The federal government reversed course on a policy that would have meant international students could not stay in the U.S. unless they were taking at least some in-person classes, the Texas Tribune reports:


"On Tuesday, the Trump administration walked back recent guidance that would have deported international college and university students if they were enrolled exclusively in online classes this fall. The repeal follows outspoken criticism from universities, legal experts and higher education advocates, who deemed the rules unfairly punitive for foreign students."

Several universities filed a lawsuit over the policy.

(Kent Wang/CC)

In a new real estate report looking at the most and least expensive cities to buy a house, Austin crumbled, falling near the bottom of the list and below every other Texas city mentioned.

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With Thanksgiving a few days away, finding the perfect wine to serve during dinner can be time consuming for anyone. Whether you are looking for a full-bodied red to serve during your dinner, or a rich white wine to pair with appetizers and desserts, Texas wines have so much to offer.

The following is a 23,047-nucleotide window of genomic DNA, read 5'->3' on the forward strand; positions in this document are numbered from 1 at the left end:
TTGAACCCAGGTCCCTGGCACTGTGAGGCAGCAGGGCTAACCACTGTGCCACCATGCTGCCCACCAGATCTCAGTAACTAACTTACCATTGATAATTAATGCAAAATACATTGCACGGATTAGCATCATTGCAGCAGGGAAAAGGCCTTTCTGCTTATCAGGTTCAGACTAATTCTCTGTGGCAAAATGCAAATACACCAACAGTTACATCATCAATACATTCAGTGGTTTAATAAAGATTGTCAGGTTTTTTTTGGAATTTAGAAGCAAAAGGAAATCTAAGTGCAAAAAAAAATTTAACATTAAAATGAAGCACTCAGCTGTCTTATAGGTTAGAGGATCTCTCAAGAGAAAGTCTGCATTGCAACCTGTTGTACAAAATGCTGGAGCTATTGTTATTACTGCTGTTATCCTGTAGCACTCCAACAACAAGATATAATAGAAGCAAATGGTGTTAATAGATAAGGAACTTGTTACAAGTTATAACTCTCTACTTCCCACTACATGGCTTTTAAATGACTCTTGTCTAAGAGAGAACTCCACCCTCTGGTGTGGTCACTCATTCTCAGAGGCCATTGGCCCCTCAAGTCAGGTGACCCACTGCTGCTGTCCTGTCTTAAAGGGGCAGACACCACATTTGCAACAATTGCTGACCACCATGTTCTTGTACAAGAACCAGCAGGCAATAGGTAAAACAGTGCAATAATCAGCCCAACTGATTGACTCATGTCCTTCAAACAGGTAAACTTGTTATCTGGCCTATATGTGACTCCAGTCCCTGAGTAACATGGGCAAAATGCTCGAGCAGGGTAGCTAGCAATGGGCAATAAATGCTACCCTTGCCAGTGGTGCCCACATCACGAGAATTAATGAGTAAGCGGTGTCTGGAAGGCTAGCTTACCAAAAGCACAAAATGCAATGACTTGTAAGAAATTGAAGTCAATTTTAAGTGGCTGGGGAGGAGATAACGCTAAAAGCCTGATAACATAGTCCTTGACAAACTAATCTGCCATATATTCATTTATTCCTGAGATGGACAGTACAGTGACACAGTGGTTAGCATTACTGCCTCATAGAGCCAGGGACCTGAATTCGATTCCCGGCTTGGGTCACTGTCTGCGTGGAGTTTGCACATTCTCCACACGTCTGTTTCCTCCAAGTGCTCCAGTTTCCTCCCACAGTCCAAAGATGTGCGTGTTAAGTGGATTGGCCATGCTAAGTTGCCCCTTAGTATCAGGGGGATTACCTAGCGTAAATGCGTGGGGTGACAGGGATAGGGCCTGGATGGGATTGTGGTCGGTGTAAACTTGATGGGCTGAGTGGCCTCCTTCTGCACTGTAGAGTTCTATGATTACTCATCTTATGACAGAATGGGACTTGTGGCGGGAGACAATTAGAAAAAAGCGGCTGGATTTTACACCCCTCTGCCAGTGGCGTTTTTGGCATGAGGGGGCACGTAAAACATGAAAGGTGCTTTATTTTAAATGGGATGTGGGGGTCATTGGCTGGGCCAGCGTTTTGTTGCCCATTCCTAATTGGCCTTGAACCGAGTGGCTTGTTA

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Local immigration advocates expect that, very soon after President-elect Joe Biden is inaugurated on Jan. 20, he will begin overturning federal policies implemented during the Trump administration. And then they expect demand for immigrant legal services in Austin to jump.

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Local health officials repeated their request that Austinites not gather this Thanksgiving and recommended that Travis County schools return to virtual learning in the week after the holiday in an attempt to mitigate the spread of COVID-19.

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(Williamsom County)

Williamson County Judge Bill Gravell reportedly violated his own stay-at-home order by attending a family birthday party in the spring.

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Dropbox CEO Drew Houston speaks onstage during TechCrunch Disrupt SF 2018 on September 5, 2018 in San Francisco.

The CEO of Dropbox, one of the most popular cloud storage services, is planning a move to Austin.

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(Austonia)

When local officials recommended businesses limit their capacity beyond state requirements due to the current surge in COVID cases, restaurateur Eric Silverstein was discouraged.

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